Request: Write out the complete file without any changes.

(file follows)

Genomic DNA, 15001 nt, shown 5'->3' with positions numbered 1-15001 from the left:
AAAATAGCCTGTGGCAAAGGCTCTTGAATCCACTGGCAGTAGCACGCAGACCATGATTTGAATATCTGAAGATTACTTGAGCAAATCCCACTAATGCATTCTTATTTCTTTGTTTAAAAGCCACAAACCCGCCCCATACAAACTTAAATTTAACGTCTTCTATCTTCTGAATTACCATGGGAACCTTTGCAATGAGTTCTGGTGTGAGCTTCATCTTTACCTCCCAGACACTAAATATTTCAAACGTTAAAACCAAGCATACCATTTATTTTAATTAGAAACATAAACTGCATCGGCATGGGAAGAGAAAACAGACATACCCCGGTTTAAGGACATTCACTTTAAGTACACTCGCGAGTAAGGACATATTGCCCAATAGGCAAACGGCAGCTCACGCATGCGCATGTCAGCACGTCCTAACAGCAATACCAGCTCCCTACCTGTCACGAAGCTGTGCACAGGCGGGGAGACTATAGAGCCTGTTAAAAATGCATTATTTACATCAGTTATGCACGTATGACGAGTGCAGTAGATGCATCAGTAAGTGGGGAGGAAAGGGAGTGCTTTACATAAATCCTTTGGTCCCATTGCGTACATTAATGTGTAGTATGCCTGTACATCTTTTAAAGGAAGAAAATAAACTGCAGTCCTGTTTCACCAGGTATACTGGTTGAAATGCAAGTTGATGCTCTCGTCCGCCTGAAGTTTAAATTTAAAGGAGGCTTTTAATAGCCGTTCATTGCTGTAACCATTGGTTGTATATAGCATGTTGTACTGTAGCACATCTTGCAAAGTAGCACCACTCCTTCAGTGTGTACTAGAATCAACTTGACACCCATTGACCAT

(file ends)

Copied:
Genomic DNA, 15001 nt, shown 5'->3' with positions numbered 1-15001 from the left:
AAAATAGCCTGTGGCAAAGGCTCTTGAATCCACTGGCAGTAGCACGCAGACCATGATTTGAATATCTGAAGATTACTTGAGCAAATCCCACTAATGCATTCTTATTTCTTTGTTTAAAAGCCACAAACCCGCCCCATACAAACTTAAATTTAACGTCTTCTATCTTCTGAATTACCATGGGAACCTTTGCAATGAGTTCTGGTGTGAGCTTCATCTTTACCTCCCAGACACTAAATATTTCAAACGTTAAAACCAAGCATACCATTTATTTTAATTAGAAACATAAACTGCATCGGCATGGGAAGAGAAAACAGACATACCCCGGTTTAAGGACATTCACTTTAAGTACACTCGCGAGTAAGGACATATTGCCCAATAGGCAAACGGCAGCTCACGCATGCGCATGTCAGCACGTCCTAACAGCAATACCAGCTCCCTACCTGTCACGAAGCTGTGCACAGGCGGGGAGACTATAGAGCCTGTTAAAAATGCATTATTTACATCAGTTATGCACGTATGACGAGTGCAGTAGATGCATCAGTAAGTGGGGAGGAAAGGGAGTGCTTTACATAAATCCTTTGGTCCCATTGCGTACATTAATGTGTAGTATGCCTGTACATCTTTTAAAGGAAGAAAATAAACTGCAGTCCTGTTTCACCAGGTATACTGGTTGAAATGCAAGTTGATGCTCTCGTCCGCCTGAAGTTTAAATTTAAAGGAGGCTTTTAATAGCCGTTCATTGCTGTAACCATTGGTTGTATATAGCATGTTGTACTGTAGCACATCTTGCAAAGTAGCACCACTCCTTCAGTGTGTACTAGAATCAACTTGACACCCATTGACCAT